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Chapter: Pathology: Renal Pathology

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Vascular Disorders of the Kidney

Renal artery stenosis of any etiology causes decreased blood flow to the involved kidney, with resulting secondary hypertension that is often not responsive to anti-hypertensive medications.

VASCULAR DISORDERS OF THE KIDNEY

 

Renal artery stenosis of any etiology causes decreased blood flow to the involved kidney, with resulting secondary hypertension that is often not responsive to anti-hypertensive medications. Treatment is usually surgical.

         Atheromatous plaque is the most common cause of renal artery stenosis.

 

         Dysplastic lesions (“fibromuscular dysplasia”) are an important additional cause of renal artery stenosis.

 

         All 3 lesion types occur in middle-aged adults.

o   Medial fibroplasia with aneurysms (most common) causes alternating stenosis­ and aneurysms in “string of beads” pattern­ on arteriography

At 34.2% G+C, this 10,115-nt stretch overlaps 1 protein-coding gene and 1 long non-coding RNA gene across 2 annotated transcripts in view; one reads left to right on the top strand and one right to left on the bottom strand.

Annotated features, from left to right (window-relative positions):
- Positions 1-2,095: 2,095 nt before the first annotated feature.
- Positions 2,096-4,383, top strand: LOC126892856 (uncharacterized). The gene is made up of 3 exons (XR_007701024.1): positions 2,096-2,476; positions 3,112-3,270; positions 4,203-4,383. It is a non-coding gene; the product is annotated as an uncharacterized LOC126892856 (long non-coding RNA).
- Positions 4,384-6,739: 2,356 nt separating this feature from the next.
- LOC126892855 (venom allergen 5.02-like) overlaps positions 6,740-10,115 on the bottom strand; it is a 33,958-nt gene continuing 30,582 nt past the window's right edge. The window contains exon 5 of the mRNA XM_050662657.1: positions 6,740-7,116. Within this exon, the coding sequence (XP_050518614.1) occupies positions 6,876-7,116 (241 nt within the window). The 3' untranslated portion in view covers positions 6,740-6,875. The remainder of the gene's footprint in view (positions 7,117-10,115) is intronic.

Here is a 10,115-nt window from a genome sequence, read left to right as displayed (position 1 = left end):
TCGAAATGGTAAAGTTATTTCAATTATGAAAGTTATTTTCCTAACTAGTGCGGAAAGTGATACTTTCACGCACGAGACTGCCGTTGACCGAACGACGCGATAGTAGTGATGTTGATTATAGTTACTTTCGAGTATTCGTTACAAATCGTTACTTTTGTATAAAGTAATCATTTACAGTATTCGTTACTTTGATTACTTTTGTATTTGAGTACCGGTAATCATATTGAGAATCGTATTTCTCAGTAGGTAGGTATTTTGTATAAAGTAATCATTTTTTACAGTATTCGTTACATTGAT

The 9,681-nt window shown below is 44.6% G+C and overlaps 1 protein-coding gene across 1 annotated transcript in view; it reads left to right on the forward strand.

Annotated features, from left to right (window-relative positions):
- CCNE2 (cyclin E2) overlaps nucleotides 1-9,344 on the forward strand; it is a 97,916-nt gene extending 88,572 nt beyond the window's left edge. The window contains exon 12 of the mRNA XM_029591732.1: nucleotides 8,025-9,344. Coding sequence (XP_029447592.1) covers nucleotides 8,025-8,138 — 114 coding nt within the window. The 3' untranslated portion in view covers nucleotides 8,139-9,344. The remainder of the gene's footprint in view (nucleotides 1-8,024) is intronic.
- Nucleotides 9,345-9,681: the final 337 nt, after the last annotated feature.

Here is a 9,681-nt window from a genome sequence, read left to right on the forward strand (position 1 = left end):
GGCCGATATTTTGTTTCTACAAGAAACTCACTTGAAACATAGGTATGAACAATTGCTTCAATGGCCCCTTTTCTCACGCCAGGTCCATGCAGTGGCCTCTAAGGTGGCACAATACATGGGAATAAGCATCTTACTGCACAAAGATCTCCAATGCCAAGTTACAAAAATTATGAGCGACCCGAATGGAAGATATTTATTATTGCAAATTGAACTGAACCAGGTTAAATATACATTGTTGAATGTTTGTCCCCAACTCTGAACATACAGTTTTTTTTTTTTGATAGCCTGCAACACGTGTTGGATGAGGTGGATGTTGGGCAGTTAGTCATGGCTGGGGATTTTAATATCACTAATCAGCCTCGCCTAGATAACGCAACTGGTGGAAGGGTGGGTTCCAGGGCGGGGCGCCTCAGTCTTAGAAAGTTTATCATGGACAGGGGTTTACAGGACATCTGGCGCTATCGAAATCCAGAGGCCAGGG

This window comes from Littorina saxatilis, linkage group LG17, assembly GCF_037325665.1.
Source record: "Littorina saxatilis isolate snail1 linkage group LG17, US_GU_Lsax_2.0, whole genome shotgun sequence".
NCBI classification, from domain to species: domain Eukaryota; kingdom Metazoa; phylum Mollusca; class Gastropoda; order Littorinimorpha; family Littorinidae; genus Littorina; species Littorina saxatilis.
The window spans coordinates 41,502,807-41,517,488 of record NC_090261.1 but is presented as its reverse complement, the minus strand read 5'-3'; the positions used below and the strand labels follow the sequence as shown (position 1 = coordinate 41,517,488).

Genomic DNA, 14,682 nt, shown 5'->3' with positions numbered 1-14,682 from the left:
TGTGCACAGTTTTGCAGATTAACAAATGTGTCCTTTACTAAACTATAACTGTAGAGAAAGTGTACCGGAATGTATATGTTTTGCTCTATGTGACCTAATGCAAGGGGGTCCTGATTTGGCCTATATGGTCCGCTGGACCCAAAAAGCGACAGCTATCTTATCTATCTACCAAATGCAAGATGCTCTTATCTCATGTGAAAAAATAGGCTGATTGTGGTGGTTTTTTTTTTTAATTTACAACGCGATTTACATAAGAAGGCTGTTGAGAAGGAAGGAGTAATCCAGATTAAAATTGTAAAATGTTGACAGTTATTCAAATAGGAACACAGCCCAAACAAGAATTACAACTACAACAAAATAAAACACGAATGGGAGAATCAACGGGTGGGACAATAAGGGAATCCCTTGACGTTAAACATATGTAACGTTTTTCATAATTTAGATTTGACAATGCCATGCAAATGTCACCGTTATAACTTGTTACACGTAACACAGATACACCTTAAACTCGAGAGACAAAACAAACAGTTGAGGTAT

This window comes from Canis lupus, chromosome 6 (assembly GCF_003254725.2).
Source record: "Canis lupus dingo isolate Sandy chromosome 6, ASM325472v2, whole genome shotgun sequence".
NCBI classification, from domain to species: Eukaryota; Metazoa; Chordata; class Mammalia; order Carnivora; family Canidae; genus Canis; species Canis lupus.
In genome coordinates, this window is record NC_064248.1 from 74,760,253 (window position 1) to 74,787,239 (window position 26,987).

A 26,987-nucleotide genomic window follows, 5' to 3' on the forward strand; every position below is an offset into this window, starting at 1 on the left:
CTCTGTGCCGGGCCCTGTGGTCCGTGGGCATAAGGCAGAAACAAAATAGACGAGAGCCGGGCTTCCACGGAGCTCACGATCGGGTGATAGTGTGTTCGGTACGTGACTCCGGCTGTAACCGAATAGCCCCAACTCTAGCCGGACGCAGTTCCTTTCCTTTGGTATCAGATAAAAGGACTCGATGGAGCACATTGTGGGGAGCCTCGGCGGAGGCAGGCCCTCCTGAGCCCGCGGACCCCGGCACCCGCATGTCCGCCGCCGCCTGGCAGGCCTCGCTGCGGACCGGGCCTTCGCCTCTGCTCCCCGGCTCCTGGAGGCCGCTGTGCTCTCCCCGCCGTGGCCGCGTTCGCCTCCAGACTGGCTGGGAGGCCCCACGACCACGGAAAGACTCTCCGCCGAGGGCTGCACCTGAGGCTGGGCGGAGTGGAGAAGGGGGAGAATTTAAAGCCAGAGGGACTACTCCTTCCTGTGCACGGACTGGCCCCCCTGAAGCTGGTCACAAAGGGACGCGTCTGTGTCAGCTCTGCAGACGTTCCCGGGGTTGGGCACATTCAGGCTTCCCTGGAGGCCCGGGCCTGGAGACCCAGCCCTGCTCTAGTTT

o   Perimedial fibroplasia involves the outer media

o   Medial hyperplasia

 

         Miscellaneous diseases that can affect the renal arteries (with or without ste nosis) include congenital anomalies, Takayasu arteritis, and radiation injuries.


Benign nephrosclerosis is caused by hypertension. The kidneys have a finely gran-ular external surface and on microscopy show hyaline arteriolosclerosis, tubular atrophy, interstitial fibrosis, and glomerulosclerosis. Lab findings include mild pro-teinuria, hematuria, and azotemia.

Malignant (accelerated) hypertension can damage the kidney, causing fibrinoid necrosis of arterioles, glomerulitis, and hyperplastic arteriolosclerosis. Clinically, it causes cerebral edema, papilledema, retinal hemorrhage, intracerebral hemorrhage, and oliguric acute renal failure. The cortical surface shows pinpoint petechial hem-orrhages (“flea-bitten” look).

Renal infarction is due to thrombi from the left side of the heart, atheroembolic disease, and vasculitis. It presents with sudden onset of flank pain and hematuria. Small infarcts may be asymptomatic.

Sickle cell anemia can cause medullary infarctions due to blockage of blood flow in the medullary vessels, which can result in asymptomatic hematuria, loss of urine concentrating ability, renal papillary necrosis, and pyelonephritis.

 

Diffuse cortical necrosis can cause anuria; the condition can occur with obstetric emergencies and disseminated intravascular coagulation.

 

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